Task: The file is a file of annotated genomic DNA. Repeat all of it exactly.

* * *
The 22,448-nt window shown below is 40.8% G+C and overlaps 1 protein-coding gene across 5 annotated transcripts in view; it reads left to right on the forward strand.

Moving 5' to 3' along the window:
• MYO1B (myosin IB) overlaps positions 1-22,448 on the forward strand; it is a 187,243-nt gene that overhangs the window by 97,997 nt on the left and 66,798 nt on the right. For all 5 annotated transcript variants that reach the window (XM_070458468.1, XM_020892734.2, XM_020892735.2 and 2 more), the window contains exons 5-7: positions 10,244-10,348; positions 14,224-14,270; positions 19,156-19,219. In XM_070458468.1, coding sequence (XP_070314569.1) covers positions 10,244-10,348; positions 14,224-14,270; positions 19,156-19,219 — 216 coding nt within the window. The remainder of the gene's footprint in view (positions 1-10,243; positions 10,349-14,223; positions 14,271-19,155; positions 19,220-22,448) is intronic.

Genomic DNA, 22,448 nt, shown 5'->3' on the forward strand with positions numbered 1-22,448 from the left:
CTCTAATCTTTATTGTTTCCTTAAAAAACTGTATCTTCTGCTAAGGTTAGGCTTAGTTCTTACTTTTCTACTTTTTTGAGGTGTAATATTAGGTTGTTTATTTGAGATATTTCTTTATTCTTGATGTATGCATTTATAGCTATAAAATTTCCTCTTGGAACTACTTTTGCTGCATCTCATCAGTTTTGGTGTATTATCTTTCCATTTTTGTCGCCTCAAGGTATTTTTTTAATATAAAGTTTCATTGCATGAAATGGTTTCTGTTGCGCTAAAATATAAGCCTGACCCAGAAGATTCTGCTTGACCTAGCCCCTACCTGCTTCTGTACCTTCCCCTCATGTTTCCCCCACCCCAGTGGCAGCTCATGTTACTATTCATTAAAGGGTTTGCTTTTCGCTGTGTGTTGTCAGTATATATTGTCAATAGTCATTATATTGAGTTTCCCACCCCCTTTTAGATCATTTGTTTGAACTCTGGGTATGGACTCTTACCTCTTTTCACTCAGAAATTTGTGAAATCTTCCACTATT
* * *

The 22,448-nt window shown below is 40.8% G+C and overlaps 1 protein-coding gene across 5 annotated transcripts in view; it reads left to right on the forward strand.

Moving 5' to 3' along the window:
• MYO1B (myosin IB) overlaps positions 1-22,448 on the forward strand; it is a 187,243-nt gene that overhangs the window by 97,997 nt on the left and 66,798 nt on the right. For all 5 annotated transcript variants that reach the window (XM_070458468.1, XM_020892734.2, XM_020892735.2 and 2 more), the window contains exons 5-7: positions 10,244-10,348; positions 14,224-14,270; positions 19,156-19,219. In XM_070458468.1, coding sequence (XP_070314569.1) covers positions 10,244-10,348; positions 14,224-14,270; positions 19,156-19,219 — 216 coding nt within the window. The remainder of the gene's footprint in view (positions 1-10,243; positions 10,349-14,223; positions 14,271-19,155; positions 19,220-22,448) is intronic.

Genomic DNA, 22,448 nt, shown 5'->3' on the forward strand with positions numbered 1-22,448 from the left:
CTCTAATCTTTATTGTTTCCTTAAAAAACTGTATCTTCTGCTAAGGTTAGGCTTAGTTCTTACTTTTCTACTTTTTTGAGGTGTAATATTAGGTTGTTTATTTGAGATATTTCTTTATTCTTGATGTATGCATTTATAGCTATAAAATTTCCTCTTGGAACTACTTTTGCTGCATCTCATCAGTTTTGGTGTATTATCTTTCCATTTTTGTCGCCTCAAGGTATTTTTTTAATATAAAGTTTCATTGCATGAAATGGTTTCTGTTGCGCTAAAATATAAGCCTGACCCAGAAGATTCTGCTTGACCTAGCCCCTACCTGCTTCTGTACCTTCCCCTCATGTTTCCCCCACCCCAGTGGCAGCTCATGTTACTATTCATTAAAGGGTTTGCTTTTCGCTGTGTGTTGTCAGTATATATTGTCAATAGTCATTATATTGAGTTTCCCACCCCCTTTTAGATCATTTGTTTGAACTCTGGGTATGGACTCTTACCTCTTTTCACTCAGAAATTTGTGAAATCTTCCACTATT